In the expeditionary learning model, students create portfolios of their work over the course of their school careers. They present these portfolios to panels of adults (teachers and members of the community) in third grade and sixth grade. It is an opportunity for students to reflect on their strengths, look back on their learning, and see where they can go next. Reflection is where much learning and growth happens, so it is an extremely valuable process for our students to go through. They have to articulate what they have learned, how they have grown, and what their goals are. After they present, the panel fills out a rubric for their portfolio and presentation. They also write a letter to each student, detailing what they noticed about their presentation and naming their areas of strength.
Over the last few weeks, we have spent a lot of time in our classroom practicing for these showcases. We practiced greeting the panelists, shaking hands, making eye contact, and reflecting aloud on their work and the culture of our school. This afternoon, between 1:45 and 4, all 70-some third grade students presented their portfolios to panels of 2-3 adults.
Some students were nervous; some were excited. Some had trouble preparing and weren’t sure they could do it. Today, every single one of my students had their moment to shine in front of a panel. They spoke eloquently about their work, answered reflective questions, and held their own in a situation many adults I know would panic over. Each of my students came out of their panel excited, happy, relieved… some were bouncing off the walls and others had a quieter aura of accomplishment. It was a true celebration of the students’ learning.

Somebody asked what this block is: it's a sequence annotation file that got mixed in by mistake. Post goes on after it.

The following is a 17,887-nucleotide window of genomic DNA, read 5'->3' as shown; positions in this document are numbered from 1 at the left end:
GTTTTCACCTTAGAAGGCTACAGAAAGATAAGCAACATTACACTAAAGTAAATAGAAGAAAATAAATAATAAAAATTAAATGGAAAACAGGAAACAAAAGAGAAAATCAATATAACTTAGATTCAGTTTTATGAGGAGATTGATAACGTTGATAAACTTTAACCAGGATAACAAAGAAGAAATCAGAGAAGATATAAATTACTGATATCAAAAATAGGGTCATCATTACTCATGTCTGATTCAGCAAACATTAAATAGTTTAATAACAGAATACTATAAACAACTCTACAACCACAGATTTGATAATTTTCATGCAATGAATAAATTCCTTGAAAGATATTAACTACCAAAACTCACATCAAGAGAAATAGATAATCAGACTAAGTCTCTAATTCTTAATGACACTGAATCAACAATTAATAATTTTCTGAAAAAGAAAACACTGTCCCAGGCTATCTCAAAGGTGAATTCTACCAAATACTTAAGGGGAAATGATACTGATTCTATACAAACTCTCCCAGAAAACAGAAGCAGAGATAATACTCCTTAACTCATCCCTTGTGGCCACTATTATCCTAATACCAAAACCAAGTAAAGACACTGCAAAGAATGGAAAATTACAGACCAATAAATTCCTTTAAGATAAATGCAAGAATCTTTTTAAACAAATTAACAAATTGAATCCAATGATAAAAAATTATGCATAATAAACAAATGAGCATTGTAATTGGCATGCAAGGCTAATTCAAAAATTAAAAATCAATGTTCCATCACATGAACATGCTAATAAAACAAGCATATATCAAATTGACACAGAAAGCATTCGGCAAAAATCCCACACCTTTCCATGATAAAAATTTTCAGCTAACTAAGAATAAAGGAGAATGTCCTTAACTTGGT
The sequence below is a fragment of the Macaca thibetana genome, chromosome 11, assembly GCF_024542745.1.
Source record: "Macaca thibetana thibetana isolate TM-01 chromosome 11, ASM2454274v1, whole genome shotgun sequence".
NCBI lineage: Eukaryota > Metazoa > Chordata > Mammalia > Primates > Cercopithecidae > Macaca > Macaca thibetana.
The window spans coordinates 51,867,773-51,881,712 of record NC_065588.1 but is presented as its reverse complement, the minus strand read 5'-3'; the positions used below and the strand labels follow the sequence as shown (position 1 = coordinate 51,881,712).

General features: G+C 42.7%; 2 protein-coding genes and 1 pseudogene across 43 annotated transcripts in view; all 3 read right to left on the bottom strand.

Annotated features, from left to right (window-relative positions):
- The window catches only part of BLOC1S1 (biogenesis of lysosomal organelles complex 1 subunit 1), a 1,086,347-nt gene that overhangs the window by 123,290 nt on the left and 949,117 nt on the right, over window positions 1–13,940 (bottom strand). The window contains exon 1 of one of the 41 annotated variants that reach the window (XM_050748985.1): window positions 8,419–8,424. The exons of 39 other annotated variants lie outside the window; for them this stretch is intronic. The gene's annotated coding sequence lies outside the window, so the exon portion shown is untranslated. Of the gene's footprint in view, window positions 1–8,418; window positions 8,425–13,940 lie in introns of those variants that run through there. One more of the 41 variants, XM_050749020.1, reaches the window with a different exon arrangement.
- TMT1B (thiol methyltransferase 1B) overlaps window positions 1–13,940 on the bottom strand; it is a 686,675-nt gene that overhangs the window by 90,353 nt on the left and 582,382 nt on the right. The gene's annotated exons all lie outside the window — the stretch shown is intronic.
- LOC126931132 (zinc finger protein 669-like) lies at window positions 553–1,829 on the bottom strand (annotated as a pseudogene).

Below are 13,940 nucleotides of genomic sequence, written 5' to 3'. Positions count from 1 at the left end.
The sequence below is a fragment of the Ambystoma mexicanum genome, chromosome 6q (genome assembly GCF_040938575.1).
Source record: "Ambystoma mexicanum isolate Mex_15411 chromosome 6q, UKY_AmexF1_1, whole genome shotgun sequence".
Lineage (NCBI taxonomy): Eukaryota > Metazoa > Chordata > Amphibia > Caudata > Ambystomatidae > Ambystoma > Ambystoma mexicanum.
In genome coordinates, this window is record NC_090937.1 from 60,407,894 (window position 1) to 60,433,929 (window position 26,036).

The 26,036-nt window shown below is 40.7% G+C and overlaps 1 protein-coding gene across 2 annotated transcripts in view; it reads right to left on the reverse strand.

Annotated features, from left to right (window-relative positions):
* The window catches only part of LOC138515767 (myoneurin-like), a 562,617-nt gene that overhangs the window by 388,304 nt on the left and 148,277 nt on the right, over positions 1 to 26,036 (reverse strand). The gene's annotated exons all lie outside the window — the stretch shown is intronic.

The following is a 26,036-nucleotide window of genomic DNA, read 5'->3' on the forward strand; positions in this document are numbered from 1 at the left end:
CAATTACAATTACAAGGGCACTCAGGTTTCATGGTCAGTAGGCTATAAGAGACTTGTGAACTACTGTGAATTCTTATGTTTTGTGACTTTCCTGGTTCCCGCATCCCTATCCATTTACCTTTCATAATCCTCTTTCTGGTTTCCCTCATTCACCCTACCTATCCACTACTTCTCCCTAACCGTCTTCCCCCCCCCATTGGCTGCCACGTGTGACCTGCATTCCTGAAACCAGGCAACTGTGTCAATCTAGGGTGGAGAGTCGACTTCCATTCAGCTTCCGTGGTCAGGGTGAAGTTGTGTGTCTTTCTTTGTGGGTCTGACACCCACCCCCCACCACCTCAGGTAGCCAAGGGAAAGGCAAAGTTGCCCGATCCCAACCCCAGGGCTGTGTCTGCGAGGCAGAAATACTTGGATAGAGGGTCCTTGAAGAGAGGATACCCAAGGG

Everyone was smiling. Parents were cheerful; kids were beaming. Teachers, parents, and other panelists were complimenting the third grade teachers and our students. I am so thrilled to have the opportunity to celebrate students this way. It is rare for students to have so much individual attention, or so much time to reflect and grow.
In a few weeks, I will have the chance to sit on the panels for our sixth graders, and I could not be more thrilled. I wish more schools valued this kind of experience and built in time for it.
In short, I am so, so proud today.
It was from a kindergarten teacher at our school. She’s been teaching for a long time and had one of my students in her kindie crew. He visits her kindergarten crew each afternoon. He helps out in the classroom and works with the little ones. It improves his mood and provides all of us a break from one another. It’s great.
Anyway, she caught me in the office and told me she had filmed this student reading aloud to her crew today, and that I need to see the video. She said that I must be doing some great reading teaching because while he was reading the book aloud, he stopped and asked the kindies to make predictions or share their thinking about the book.
I almost started to cry right there in the office. It is so nice to hear good things about your students and to have those nice things attributed to your teaching. Especially from someone experienced, whom you respect.
It was a good day.